Nextflow is a popular workflow language used for omics analysis workflows. It is expressive and scalable and allows for the definition and execution of complex data-driven workflows. One of the critical advantages of Nextflow is its ability to handle different execution platforms, including local machines, clusters, and cloud environments. It provides a flexible, portable solution for running workflows across different computing infrastructures. Like WDL, Nextflow is free and open source.

What are some differences between WDL and Nextflow?

WDL and Nextflow both provide the functionality we outlined as necessary for a workflow orchestrator; both give users the ability to produce human-readable, portable, parallelizable, consistent, and interoperable processes. In many ways, the decision of which workflow language to use will be one of developer familiarity. Utilizing the workflow language your team is most comfortable with is often the fastest path to success, regardless of the chosen language. While there are more similarities than differences, there are a few ways in which the languages differ in their implementation of functions. We'll outline a few of these below.


One key difference between Nextflow and WDL is the approach to execution engines.  Nextflow  has its own executor or engine, but does not provide any specifications for the engine.   WDL,  on the other hand,  requires a third-party execution engine  to run but  provides versioned specifications. A provided executor can be convenient for new users to get started quickly whereas having versioned specifications provides information that can be useful for pinpointing bugs or enhancements and allowing competition in implementation.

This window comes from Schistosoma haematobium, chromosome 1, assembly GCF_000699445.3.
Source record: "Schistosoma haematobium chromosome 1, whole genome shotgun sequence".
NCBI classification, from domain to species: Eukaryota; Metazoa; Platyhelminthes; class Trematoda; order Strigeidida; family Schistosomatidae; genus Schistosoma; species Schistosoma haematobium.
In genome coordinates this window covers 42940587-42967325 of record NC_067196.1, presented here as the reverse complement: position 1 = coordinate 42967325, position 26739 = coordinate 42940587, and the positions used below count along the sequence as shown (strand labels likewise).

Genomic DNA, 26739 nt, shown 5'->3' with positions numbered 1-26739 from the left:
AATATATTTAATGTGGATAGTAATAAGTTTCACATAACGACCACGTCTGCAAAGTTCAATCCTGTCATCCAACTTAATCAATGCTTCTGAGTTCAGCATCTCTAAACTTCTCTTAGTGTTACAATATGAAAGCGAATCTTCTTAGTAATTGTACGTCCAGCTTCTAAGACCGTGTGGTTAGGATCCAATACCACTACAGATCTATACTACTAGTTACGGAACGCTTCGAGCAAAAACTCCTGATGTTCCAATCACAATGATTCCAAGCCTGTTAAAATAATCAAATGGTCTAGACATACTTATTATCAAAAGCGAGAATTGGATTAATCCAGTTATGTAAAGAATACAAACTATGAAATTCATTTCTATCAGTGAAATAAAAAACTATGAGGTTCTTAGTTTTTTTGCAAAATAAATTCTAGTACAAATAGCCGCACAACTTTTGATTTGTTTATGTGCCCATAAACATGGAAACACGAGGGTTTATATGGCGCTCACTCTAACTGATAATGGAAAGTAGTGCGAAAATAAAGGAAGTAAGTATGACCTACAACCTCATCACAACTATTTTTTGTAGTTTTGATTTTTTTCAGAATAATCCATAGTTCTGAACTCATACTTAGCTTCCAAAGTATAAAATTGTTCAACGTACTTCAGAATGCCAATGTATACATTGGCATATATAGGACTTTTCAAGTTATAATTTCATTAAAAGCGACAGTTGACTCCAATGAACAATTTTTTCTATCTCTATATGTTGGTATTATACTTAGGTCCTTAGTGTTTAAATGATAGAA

In addition to convenience, the Nextflow engine provides functionality that can make it easier to iterate on or debug. For example, the resume feature, so if you encounter an error, it might be easier for you to correct it and then pick up where you left off.

When running WDL on DNAnexus, similar functionality can be achieved using the DNAnexus feature Smart Reuse. With this feature, if you've generated some data using a task with a particular set of inputs, it'll remember that these tasks have already been completed. The results are saved and can be reused later when needed.

Specification of Scatter & Gather

WDL has a feature called scatter-gather parallelism. Parallelism makes programs faster and more efficient by performing several tasks in parallel rather than one by one. The scatter function in WDL "will produce parallelizable jobs running the same task on each input in an array, and output the results as an array as well."1 In the case of WDL, scatter is explicit, meaning that you must specify that these tasks be treated as an array. However, once scatter is specified, gather is implicit.

In Nextflow, the opposite is true; scatter is implicit. This means that Nextflow will automatically scatter a task if it's given array inputs. Users will need to specify if they do not want tasks to run in an array. However, gather in Nextflow is explicit, so to gather, you will need to specify.